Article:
American Avalanche Association

 
 

The American Avalanche Association: Representing the professional interests of the avalanche community by providing information about snow and avalanches through publication and outreach.

Mission – Keeping people safe in avalanche country through education, professional development, outreach, and research.

Avalanche.org

Avalanche.org connects the public to avalanche information and education in the United States. The site consolidates data from professional forecast centers to provide real-time avalanche information. Avalanche.org was founded in 1996 as the WestWide Avalanche Network. In 2009, the project was gifted to A3 to maintain in perpetuity. A3 and the U.S.F.S. National Avalanche Center (NAC) partnered in 2017 to strengthen the scope and reach of Avalanche.org, America's avalanche public safety platform.

Education

Educators

A3 certifies professional avalanche training programs to ensure programmatic quality, consistency and up-to-date curriculum content. The organization maintains avalanche education standards and scientific recording methodologies in the United States. A3 Guidelines for Avalanche Education in the United States provide a common framework for recreational and professional avalanche courses. These guidelines address courses like Avalanche Awareness, Level 1, Avalanche Rescue, Level 2, Pro 1, Pro 2, and ProSAR.

A3 recommends that all winter backcountry users begin their training with an optional Avalanche Awareness course, then proceed to Level 1, and Avalanche Rescue. Aspiring backcountry leaders can continue with a Level 2 course. Professional avalanche workers progress to Pro 1, Pro 2, and ProSAR, depending on their specific industries. A3 also has guidelines for snowmobile-specific courses, so motorized users can progress from an awareness course to introductory field-based avalanche and companion rescue courses. These programs provide excellent resources for backcountry users, and aspiring avalanche professionals.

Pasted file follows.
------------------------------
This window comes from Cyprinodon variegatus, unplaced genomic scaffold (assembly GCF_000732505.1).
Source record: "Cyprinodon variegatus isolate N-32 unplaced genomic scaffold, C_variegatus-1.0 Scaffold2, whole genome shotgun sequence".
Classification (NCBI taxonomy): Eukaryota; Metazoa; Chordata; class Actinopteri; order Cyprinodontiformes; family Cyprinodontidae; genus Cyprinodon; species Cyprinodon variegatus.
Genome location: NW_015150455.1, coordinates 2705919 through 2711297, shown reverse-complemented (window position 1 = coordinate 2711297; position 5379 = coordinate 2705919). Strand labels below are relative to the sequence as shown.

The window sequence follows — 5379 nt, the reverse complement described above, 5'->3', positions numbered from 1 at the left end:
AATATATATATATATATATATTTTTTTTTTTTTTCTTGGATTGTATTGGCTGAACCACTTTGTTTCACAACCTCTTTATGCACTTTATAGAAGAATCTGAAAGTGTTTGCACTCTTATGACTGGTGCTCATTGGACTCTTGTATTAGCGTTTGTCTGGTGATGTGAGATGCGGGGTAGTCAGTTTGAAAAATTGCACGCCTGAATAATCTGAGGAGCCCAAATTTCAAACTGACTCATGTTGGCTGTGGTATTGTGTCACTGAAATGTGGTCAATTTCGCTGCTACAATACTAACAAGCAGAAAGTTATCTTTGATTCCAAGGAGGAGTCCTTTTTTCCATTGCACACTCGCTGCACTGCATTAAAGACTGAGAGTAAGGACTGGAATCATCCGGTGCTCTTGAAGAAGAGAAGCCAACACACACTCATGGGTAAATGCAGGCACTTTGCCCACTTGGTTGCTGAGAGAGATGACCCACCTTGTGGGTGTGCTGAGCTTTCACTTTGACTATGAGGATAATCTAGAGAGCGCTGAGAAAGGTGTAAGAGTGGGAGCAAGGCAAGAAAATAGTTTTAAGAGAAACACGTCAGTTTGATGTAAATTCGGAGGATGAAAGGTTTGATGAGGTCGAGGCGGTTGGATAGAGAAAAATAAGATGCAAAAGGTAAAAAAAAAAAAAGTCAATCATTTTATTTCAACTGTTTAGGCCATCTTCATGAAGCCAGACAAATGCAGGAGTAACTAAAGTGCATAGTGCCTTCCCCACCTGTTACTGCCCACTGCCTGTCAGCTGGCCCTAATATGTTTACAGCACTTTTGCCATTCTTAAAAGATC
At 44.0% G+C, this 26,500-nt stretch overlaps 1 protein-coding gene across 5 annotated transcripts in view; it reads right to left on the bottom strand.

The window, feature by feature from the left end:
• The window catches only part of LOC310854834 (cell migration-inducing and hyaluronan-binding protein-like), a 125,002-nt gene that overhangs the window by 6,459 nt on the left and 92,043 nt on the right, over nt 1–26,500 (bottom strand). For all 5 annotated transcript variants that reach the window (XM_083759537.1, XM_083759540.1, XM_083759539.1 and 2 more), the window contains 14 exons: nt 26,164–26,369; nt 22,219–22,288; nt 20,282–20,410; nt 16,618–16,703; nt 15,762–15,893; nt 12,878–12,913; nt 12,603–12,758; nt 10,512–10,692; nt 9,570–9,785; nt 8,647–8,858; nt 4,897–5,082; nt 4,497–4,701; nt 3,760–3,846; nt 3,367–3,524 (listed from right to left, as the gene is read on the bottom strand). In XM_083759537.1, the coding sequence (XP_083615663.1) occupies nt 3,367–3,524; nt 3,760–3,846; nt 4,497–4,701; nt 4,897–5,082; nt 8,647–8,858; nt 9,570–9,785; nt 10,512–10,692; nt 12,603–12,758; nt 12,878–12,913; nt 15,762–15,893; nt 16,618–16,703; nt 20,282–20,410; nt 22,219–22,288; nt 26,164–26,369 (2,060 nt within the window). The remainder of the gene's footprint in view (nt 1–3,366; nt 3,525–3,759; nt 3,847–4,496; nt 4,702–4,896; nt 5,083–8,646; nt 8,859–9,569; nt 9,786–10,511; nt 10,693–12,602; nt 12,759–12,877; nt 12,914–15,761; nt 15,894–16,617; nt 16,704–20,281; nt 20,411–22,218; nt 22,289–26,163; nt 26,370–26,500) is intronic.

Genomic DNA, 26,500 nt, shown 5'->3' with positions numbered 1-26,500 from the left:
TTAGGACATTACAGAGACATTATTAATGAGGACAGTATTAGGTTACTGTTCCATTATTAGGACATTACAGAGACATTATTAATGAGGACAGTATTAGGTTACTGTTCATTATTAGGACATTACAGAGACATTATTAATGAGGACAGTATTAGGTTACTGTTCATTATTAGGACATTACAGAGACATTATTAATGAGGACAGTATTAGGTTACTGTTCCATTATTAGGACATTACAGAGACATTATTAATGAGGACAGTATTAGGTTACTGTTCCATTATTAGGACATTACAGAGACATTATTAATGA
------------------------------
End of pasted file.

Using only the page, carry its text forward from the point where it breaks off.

Pro Training Program

The Pro Training Program provides expert educational resources and opportunities for professionals looking to gain or refresh vital skill sets.

  • A3 Pro Training Program Guidelines

  • A3 Pro Course Providers

  • Pro Training F.A.Q.

Grants & Scholarships

Publications

The Avalanche Review (TAR) is a trade and scientific journal serving the American Avalanche Association Membership. Articles published in The Avalanche Review improve the knowledge and skills of its readers through topics addressing advances in forecasting, control techniques, education, and research. Balanced content is provided with material in areas such as rescue dogs, search methods, equipment, litigation, and accident reports, along with related general interest and timely news facing the profession. Please reference previews of the current season below. Full digital copies of past seasons are found in the TAR Archives at the bottom of this page. TAR Subscriptions include base A3 Membership.

The Snowy Torrents is a crucial resource for in-depth avalanche accident information in the United States. In 2017, the American Avalanche Association published a compendium of accident case studies taking place between 1996 and 2004; this marked the publication’s fifth volume since 1967. Its authors, snow professionals with decades of first-hand experience, craft thorough and compassionate case studies of fatalities and close calls using original accident reports, media coverage, and interviews with survivors and investigators. Each case study also includes authors’ analysis, offering readers a chance to learn from others’ experiences. Please reference preview below.

Snow, Weather, and Avalanche Guidelines (SWAG)

This document contains a set of guidelines for observing and recording snow, weather, and avalanche phenomena. These guidelines were prepared for avalanche forecasting operations, but can be applied to other programs as well. The guidelines are presented as a resource of common methods and are intended to promote efficient and fruitful communication among professional operations and between research and operational communities. The observations presented in this manual were selected to support active avalanche forecasting programs.